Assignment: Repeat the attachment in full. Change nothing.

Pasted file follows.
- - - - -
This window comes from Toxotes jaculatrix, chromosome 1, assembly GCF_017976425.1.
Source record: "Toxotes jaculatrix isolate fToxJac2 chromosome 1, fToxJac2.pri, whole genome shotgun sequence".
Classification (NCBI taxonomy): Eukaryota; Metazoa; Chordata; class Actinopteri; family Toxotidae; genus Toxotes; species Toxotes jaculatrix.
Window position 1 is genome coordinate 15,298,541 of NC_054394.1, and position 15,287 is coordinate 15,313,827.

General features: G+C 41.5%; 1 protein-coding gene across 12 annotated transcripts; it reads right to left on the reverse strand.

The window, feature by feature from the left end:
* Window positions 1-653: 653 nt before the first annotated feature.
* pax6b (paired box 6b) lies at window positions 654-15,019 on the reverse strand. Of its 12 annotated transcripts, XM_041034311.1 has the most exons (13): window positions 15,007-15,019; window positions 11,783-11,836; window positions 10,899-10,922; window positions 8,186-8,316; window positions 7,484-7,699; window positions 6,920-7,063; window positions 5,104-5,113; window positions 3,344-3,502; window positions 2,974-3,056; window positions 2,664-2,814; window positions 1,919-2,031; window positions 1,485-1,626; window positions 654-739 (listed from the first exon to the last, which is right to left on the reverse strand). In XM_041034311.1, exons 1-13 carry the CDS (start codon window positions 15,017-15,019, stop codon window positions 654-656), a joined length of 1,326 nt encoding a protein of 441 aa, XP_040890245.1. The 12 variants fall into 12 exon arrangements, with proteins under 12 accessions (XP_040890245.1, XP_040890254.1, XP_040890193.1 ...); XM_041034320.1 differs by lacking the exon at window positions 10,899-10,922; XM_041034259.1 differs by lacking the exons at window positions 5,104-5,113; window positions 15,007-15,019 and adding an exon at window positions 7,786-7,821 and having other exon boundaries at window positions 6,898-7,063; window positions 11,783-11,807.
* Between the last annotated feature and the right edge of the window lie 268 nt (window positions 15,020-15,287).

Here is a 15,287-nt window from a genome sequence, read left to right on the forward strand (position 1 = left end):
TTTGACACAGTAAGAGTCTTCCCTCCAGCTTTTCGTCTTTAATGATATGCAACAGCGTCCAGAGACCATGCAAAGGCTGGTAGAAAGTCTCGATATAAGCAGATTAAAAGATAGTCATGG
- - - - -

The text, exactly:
This window comes from Toxotes jaculatrix, chromosome 1, assembly GCF_017976425.1.
Source record: "Toxotes jaculatrix isolate fToxJac2 chromosome 1, fToxJac2.pri, whole genome shotgun sequence".
Classification (NCBI taxonomy): Eukaryota; Metazoa; Chordata; class Actinopteri; family Toxotidae; genus Toxotes; species Toxotes jaculatrix.
Window position 1 is genome coordinate 15,298,541 of NC_054394.1, and position 15,287 is coordinate 15,313,827.

General features: G+C 41.5%; 1 protein-coding gene across 12 annotated transcripts; it reads right to left on the reverse strand.

The window, feature by feature from the left end:
* Window positions 1-653: 653 nt before the first annotated feature.
* pax6b (paired box 6b) lies at window positions 654-15,019 on the reverse strand. Of its 12 annotated transcripts, XM_041034311.1 has the most exons (13): window positions 15,007-15,019; window positions 11,783-11,836; window positions 10,899-10,922; window positions 8,186-8,316; window positions 7,484-7,699; window positions 6,920-7,063; window positions 5,104-5,113; window positions 3,344-3,502; window positions 2,974-3,056; window positions 2,664-2,814; window positions 1,919-2,031; window positions 1,485-1,626; window positions 654-739 (listed from the first exon to the last, which is right to left on the reverse strand). In XM_041034311.1, exons 1-13 carry the CDS (start codon window positions 15,017-15,019, stop codon window positions 654-656), a joined length of 1,326 nt encoding a protein of 441 aa, XP_040890245.1. The 12 variants fall into 12 exon arrangements, with proteins under 12 accessions (XP_040890245.1, XP_040890254.1, XP_040890193.1 ...); XM_041034320.1 differs by lacking the exon at window positions 10,899-10,922; XM_041034259.1 differs by lacking the exons at window positions 5,104-5,113; window positions 15,007-15,019 and adding an exon at window positions 7,786-7,821 and having other exon boundaries at window positions 6,898-7,063; window positions 11,783-11,807.
* Between the last annotated feature and the right edge of the window lie 268 nt (window positions 15,020-15,287).

Here is a 15,287-nt window from a genome sequence, read left to right on the forward strand (position 1 = left end):
TTTGACACAGTAAGAGTCTTCCCTCCAGCTTTTCGTCTTTAATGATATGCAACAGCGTCCAGAGACCATGCAAAGGCTGGTAGAAAGTCTCGATATAAGCAGATTAAAAGATAGTCATGG